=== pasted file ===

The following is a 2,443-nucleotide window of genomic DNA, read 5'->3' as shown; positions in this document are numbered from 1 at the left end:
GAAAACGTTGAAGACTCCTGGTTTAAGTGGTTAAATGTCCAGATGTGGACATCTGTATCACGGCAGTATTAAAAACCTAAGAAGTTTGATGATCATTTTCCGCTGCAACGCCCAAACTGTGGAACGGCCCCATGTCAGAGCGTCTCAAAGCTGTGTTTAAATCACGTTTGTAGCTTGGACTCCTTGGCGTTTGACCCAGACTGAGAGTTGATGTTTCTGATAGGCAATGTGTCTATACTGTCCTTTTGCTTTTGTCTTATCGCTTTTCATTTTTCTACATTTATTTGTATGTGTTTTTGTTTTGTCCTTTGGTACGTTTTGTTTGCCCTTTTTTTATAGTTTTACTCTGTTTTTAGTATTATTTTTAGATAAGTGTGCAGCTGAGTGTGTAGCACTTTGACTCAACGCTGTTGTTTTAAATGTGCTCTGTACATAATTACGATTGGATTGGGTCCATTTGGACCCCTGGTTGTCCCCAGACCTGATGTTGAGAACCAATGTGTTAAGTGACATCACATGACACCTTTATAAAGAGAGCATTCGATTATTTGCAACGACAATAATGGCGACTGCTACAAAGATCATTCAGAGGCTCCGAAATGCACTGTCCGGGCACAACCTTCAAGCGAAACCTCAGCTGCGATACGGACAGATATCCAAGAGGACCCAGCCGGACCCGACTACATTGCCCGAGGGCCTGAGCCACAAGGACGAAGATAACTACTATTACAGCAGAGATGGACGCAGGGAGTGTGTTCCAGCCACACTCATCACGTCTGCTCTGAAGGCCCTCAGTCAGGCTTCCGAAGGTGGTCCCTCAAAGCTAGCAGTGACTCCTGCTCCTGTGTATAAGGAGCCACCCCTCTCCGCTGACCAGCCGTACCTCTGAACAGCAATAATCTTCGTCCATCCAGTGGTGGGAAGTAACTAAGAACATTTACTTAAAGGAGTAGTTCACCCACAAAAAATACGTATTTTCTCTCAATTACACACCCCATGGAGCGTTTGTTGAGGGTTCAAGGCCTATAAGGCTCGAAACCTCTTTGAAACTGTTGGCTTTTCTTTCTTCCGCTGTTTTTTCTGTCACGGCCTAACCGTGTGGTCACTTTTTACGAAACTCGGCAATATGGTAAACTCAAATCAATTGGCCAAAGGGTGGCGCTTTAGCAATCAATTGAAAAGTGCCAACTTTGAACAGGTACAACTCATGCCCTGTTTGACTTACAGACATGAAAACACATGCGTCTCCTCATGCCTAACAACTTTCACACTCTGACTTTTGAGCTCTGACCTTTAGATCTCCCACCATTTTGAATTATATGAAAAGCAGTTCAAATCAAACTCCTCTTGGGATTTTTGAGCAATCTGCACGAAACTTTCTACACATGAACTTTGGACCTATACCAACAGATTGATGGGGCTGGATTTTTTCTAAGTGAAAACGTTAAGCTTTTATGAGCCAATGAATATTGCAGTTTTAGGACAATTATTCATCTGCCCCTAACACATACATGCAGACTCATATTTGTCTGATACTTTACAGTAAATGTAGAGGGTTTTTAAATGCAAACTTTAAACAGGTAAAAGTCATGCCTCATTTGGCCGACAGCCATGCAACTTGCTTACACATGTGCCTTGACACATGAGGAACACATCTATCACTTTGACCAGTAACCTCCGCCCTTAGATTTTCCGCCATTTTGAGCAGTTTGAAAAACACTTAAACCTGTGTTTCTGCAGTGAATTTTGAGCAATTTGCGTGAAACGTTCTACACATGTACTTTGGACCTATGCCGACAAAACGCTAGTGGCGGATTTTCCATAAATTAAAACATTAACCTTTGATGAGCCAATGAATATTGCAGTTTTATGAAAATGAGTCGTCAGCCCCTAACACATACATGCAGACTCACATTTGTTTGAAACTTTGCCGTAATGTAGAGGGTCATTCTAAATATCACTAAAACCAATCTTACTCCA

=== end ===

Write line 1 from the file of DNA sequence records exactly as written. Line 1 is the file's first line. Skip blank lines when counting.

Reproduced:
The following is a 2,443-nucleotide window of genomic DNA, read 5'->3' as shown; positions in this document are numbered from 1 at the left end: